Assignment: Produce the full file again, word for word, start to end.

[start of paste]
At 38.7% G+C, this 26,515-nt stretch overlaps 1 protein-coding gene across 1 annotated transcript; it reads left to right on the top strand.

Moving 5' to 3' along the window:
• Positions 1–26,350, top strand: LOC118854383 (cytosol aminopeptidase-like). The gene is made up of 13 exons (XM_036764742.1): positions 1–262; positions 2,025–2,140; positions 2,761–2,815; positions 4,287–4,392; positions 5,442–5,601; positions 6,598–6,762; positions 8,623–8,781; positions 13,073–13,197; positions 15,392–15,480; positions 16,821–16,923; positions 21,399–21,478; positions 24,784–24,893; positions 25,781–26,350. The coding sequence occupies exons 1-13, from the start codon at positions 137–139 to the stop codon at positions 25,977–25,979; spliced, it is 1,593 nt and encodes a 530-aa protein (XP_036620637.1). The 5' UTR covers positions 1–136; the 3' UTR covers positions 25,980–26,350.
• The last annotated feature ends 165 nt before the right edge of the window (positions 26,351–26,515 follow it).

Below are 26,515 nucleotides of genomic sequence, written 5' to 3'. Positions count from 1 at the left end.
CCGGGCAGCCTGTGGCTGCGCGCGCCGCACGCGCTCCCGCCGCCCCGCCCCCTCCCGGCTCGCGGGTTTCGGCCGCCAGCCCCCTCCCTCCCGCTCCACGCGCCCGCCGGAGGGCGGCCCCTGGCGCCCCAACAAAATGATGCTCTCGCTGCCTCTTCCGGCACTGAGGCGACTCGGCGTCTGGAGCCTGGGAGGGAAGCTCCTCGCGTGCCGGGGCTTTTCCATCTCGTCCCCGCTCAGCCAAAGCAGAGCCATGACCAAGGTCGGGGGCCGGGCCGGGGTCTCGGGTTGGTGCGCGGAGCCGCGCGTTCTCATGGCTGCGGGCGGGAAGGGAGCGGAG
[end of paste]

At 38.7% G+C, this 26,515-nt stretch overlaps 1 protein-coding gene across 1 annotated transcript; it reads left to right on the top strand.

Moving 5' to 3' along the window:
• Positions 1–26,350, top strand: LOC118854383 (cytosol aminopeptidase-like). The gene is made up of 13 exons (XM_036764742.1): positions 1–262; positions 2,025–2,140; positions 2,761–2,815; positions 4,287–4,392; positions 5,442–5,601; positions 6,598–6,762; positions 8,623–8,781; positions 13,073–13,197; positions 15,392–15,480; positions 16,821–16,923; positions 21,399–21,478; positions 24,784–24,893; positions 25,781–26,350. The coding sequence occupies exons 1-13, from the start codon at positions 137–139 to the stop codon at positions 25,977–25,979; spliced, it is 1,593 nt and encodes a 530-aa protein (XP_036620637.1). The 5' UTR covers positions 1–136; the 3' UTR covers positions 25,980–26,350.
• The last annotated feature ends 165 nt before the right edge of the window (positions 26,351–26,515 follow it).

Below are 26,515 nucleotides of genomic sequence, written 5' to 3'. Positions count from 1 at the left end.
CCGGGCAGCCTGTGGCTGCGCGCGCCGCACGCGCTCCCGCCGCCCCGCCCCCTCCCGGCTCGCGGGTTTCGGCCGCCAGCCCCCTCCCTCCCGCTCCACGCGCCCGCCGGAGGGCGGCCCCTGGCGCCCCAACAAAATGATGCTCTCGCTGCCTCTTCCGGCACTGAGGCGACTCGGCGTCTGGAGCCTGGGAGGGAAGCTCCTCGCGTGCCGGGGCTTTTCCATCTCGTCCCCGCTCAGCCAAAGCAGAGCCATGACCAAGGTCGGGGGCCGGGCCGGGGTCTCGGGTTGGTGCGCGGAGCCGCGCGTTCTCATGGCTGCGGGCGGGAAGGGAGCGGAG